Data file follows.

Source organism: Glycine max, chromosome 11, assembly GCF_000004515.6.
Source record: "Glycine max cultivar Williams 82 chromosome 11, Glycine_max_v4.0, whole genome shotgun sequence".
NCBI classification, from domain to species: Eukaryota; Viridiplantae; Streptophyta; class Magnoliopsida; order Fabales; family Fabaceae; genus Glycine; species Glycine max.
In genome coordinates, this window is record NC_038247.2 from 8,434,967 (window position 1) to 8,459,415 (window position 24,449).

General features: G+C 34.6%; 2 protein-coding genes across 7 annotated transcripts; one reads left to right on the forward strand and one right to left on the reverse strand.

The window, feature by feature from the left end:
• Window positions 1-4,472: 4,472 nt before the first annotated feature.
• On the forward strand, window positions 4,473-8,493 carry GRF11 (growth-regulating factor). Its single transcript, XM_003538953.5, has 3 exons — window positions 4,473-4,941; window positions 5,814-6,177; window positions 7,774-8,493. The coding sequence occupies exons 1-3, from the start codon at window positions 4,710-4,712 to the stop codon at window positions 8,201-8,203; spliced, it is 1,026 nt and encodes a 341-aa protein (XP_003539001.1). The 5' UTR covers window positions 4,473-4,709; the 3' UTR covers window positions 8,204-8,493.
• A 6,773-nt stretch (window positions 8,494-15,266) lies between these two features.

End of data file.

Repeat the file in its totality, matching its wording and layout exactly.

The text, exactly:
Source organism: Glycine max, chromosome 11, assembly GCF_000004515.6.
Source record: "Glycine max cultivar Williams 82 chromosome 11, Glycine_max_v4.0, whole genome shotgun sequence".
NCBI classification, from domain to species: Eukaryota; Viridiplantae; Streptophyta; class Magnoliopsida; order Fabales; family Fabaceae; genus Glycine; species Glycine max.
In genome coordinates, this window is record NC_038247.2 from 8,434,967 (window position 1) to 8,459,415 (window position 24,449).

General features: G+C 34.6%; 2 protein-coding genes across 7 annotated transcripts; one reads left to right on the forward strand and one right to left on the reverse strand.

The window, feature by feature from the left end:
• Window positions 1-4,472: 4,472 nt before the first annotated feature.
• On the forward strand, window positions 4,473-8,493 carry GRF11 (growth-regulating factor). Its single transcript, XM_003538953.5, has 3 exons — window positions 4,473-4,941; window positions 5,814-6,177; window positions 7,774-8,493. The coding sequence occupies exons 1-3, from the start codon at window positions 4,710-4,712 to the stop codon at window positions 8,201-8,203; spliced, it is 1,026 nt and encodes a 341-aa protein (XP_003539001.1). The 5' UTR covers window positions 4,473-4,709; the 3' UTR covers window positions 8,204-8,493.
• A 6,773-nt stretch (window positions 8,494-15,266) lies between these two features.